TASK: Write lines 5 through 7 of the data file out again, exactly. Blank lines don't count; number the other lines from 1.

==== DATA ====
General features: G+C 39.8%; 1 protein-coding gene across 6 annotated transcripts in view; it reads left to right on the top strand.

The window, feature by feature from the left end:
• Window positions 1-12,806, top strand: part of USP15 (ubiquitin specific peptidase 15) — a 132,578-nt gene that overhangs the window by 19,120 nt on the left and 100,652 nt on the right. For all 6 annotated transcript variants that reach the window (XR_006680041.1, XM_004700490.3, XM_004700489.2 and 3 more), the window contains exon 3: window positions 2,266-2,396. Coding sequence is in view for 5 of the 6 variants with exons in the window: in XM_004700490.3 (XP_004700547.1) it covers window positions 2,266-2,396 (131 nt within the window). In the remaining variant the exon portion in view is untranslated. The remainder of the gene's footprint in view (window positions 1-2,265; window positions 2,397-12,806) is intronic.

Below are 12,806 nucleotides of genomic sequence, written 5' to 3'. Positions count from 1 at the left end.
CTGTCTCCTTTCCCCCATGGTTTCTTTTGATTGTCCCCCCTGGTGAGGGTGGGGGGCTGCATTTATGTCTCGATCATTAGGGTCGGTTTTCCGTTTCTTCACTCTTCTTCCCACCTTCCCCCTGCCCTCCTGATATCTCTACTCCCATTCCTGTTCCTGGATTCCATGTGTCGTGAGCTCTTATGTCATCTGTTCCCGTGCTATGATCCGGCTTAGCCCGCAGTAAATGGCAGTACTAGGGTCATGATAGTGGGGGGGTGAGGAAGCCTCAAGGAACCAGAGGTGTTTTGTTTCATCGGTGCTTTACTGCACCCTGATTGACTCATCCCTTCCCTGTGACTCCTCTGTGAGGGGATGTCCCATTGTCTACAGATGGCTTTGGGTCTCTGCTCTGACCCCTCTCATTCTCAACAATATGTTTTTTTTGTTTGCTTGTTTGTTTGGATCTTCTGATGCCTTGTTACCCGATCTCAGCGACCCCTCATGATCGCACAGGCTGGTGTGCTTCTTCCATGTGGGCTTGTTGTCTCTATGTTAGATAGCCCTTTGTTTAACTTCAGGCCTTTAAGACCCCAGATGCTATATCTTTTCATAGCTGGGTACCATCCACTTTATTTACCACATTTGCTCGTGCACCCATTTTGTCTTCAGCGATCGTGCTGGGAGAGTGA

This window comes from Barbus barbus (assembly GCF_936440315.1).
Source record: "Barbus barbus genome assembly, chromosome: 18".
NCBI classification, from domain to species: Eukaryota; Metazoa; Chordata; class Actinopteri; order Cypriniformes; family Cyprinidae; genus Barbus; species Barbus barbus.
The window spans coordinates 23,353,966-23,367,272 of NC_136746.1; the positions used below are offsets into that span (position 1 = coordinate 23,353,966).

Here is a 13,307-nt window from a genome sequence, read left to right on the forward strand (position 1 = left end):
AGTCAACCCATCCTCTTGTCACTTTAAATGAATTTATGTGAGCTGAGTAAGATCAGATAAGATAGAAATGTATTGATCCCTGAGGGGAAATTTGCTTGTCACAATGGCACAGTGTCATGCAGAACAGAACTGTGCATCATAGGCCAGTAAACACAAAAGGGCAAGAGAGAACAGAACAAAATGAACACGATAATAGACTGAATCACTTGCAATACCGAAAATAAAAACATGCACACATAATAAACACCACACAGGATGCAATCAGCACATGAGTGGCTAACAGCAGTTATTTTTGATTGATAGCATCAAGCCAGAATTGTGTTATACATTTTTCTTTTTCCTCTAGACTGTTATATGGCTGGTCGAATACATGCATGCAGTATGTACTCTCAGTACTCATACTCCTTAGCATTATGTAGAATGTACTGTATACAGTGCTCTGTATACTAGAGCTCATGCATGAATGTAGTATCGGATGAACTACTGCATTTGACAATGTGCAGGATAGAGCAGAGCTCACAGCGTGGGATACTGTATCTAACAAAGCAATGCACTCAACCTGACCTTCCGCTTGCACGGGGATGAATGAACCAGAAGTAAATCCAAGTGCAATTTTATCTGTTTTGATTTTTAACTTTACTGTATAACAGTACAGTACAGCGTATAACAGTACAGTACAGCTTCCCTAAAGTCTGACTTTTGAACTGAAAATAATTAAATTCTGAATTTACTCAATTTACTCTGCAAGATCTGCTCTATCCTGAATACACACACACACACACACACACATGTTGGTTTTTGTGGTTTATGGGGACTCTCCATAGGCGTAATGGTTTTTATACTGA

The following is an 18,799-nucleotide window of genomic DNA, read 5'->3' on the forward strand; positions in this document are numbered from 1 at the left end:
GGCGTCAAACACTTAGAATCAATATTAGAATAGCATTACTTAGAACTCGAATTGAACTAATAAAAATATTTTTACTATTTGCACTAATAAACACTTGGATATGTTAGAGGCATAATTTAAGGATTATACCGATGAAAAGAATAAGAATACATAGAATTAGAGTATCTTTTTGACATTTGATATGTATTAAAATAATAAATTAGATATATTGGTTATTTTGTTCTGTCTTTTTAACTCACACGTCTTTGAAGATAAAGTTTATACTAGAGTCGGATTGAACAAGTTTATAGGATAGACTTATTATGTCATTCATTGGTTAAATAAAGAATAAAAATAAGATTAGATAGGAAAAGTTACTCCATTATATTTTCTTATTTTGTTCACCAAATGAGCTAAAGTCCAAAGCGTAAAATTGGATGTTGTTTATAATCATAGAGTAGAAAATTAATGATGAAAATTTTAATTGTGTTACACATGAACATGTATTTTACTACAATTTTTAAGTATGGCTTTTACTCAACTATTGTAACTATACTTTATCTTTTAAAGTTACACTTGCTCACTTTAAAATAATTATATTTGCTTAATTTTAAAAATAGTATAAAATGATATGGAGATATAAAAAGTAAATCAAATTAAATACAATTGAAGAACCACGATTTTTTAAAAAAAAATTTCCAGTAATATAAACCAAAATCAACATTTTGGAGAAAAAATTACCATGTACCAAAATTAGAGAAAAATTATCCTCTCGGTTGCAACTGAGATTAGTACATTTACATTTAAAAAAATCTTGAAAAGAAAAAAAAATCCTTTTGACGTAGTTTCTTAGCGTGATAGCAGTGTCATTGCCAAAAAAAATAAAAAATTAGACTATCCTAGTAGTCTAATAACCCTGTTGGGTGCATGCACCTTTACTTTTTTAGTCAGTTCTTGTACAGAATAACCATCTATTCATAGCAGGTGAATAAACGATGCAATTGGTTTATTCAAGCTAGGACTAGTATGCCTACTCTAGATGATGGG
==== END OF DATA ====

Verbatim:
CTGTCTCCTTTCCCCCATGGTTTCTTTTGATTGTCCCCCCTGGTGAGGGTGGGGGGCTGCATTTATGTCTCGATCATTAGGGTCGGTTTTCCGTTTCTTCACTCTTCTTCCCACCTTCCCCCTGCCCTCCTGATATCTCTACTCCCATTCCTGTTCCTGGATTCCATGTGTCGTGAGCTCTTATGTCATCTGTTCCCGTGCTATGATCCGGCTTAGCCCGCAGTAAATGGCAGTACTAGGGTCATGATAGTGGGGGGGTGAGGAAGCCTCAAGGAACCAGAGGTGTTTTGTTTCATCGGTGCTTTACTGCACCCTGATTGACTCATCCCTTCCCTGTGACTCCTCTGTGAGGGGATGTCCCATTGTCTACAGATGGCTTTGGGTCTCTGCTCTGACCCCTCTCATTCTCAACAATATGTTTTTTTTGTTTGCTTGTTTGTTTGGATCTTCTGATGCCTTGTTACCCGATCTCAGCGACCCCTCATGATCGCACAGGCTGGTGTGCTTCTTCCATGTGGGCTTGTTGTCTCTATGTTAGATAGCCCTTTGTTTAACTTCAGGCCTTTAAGACCCCAGATGCTATATCTTTTCATAGCTGGGTACCATCCACTTTATTTACCACATTTGCTCGTGCACCCATTTTGTCTTCAGCGATCGTGCTGGGAGAGTGA

This window comes from Barbus barbus (assembly GCF_936440315.1).
Source record: "Barbus barbus genome assembly, chromosome: 18".